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Published Tuesday 17 Dec 2019


Scams continue to be a significant problem for New Zealand consumers with Netsafe reporting that the amount of money lost to online scams alone has tripled to $33 million in the last year.

 

The TCF has a number of workstreams underway to combat scams, which includes blocking scam calls, blocking and preventing scam SMS, and preventing fraudulent sim swaps and fraudulent number porting.

 

To streamline the notification and prompt blocking of scam callers, we created the Scam Calling Code in August 2018.  The Code formalised a process among our members to notify each other of scam call incidents so they can be blocked across all New Zealand networks.  

 

While the Code has been very successful in allowing the telecommunications industry to block scam calls quickly, we realised that people were also reporting scam calls to other organisations but that information wasn’t getting passed on to the industry for blocking.

 

In order to block as many scam calls as possible, we recently invited agencies that receive scam call information to sign up to the Code. CERT NZ, CFFC, Netsafe and IR have adopted the Code which enables them to send scam call information to the industry for blocking.

 

To tackle scam SMS, the Mobile Messaging Working Group (comprising mobile network operators and aggregators) is trialling a notification and blocking process similar to the successful system employed to block scam calls.

 

Fraudsters are gaining access to online banking details through scam calls.  However, they need to obtain access to the Bank SMS one-time passcode in order to transfer funds to themselves.  One way of intercepting the pass code is to swap the victim’s phone number to another device (known as a SIM swap) or fraudulently porting the number.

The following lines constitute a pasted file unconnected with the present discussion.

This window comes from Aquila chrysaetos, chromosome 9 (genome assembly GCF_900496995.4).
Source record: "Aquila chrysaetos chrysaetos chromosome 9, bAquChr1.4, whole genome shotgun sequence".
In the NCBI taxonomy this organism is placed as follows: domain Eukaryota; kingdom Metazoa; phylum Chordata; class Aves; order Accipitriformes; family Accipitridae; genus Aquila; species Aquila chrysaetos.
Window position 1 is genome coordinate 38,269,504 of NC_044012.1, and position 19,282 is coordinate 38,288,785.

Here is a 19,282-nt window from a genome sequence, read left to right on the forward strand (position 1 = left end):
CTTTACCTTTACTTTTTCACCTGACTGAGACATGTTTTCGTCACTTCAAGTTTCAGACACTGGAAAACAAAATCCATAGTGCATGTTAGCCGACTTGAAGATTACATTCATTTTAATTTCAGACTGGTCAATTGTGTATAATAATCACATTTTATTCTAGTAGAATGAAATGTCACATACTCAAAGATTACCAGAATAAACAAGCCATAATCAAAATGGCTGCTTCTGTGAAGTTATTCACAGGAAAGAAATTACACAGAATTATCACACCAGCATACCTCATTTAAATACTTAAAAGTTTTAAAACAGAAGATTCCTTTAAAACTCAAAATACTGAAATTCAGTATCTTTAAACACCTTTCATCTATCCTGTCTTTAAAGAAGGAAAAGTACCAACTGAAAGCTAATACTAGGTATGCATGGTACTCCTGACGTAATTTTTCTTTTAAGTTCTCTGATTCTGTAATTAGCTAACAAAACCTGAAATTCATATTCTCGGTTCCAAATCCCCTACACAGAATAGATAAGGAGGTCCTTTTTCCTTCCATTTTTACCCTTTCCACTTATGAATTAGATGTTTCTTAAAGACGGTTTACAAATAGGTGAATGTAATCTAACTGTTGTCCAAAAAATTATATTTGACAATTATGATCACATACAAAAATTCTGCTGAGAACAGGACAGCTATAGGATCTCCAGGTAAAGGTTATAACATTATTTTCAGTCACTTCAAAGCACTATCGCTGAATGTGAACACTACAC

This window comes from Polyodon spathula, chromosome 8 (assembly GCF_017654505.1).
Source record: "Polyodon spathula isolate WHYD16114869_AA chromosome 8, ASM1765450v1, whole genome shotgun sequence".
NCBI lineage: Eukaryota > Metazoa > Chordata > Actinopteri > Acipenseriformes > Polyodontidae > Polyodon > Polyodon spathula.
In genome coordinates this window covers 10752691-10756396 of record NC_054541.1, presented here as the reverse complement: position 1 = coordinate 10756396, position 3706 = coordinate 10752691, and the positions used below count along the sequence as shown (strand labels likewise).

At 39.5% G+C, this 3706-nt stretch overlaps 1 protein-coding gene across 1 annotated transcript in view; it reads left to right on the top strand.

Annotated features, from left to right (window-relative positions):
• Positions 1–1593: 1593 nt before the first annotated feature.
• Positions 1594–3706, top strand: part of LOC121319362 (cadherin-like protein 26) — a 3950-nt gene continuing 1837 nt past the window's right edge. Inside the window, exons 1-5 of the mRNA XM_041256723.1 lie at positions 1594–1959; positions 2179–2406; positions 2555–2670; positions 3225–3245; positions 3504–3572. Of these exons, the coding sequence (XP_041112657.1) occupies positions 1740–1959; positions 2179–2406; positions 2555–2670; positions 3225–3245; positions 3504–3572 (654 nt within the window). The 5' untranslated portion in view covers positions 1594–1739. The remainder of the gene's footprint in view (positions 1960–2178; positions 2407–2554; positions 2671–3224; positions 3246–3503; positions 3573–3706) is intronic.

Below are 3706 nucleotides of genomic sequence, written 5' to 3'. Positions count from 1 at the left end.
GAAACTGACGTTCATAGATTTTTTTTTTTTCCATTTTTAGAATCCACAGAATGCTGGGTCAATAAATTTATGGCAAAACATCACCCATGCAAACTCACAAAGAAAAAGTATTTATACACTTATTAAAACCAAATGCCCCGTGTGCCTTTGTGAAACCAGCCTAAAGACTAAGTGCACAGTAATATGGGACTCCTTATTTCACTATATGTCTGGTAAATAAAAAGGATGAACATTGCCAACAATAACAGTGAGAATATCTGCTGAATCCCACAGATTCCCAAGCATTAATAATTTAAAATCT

The Mobile Operators have altered their processes, where possible, to require consumers to visit a retail store to do a mobile SIM swap.  This change has slowed down the number of fraudulent SIM swaps and mobile number porting.

 

The industry has now agreed that the centralised system used to manage the number porting process will automatically send a SMS to the number being ported to confirm with the owner that they want their number ported.  This process will alert victims of fraudulent porting that their number is being transferred and allow them to stop the process. 

 

Combating scams is challenging.  The scammers are sophisticated and determined, and constantly find new ways of perpetrating their frauds.  The telecommunications industry has taken the lead on action to prevent scams and will continue to work with stakeholders and respond to new techniques developed by fraudsters. 


By Geoff Thorn, CEO, New Zealand Telecommunications Forum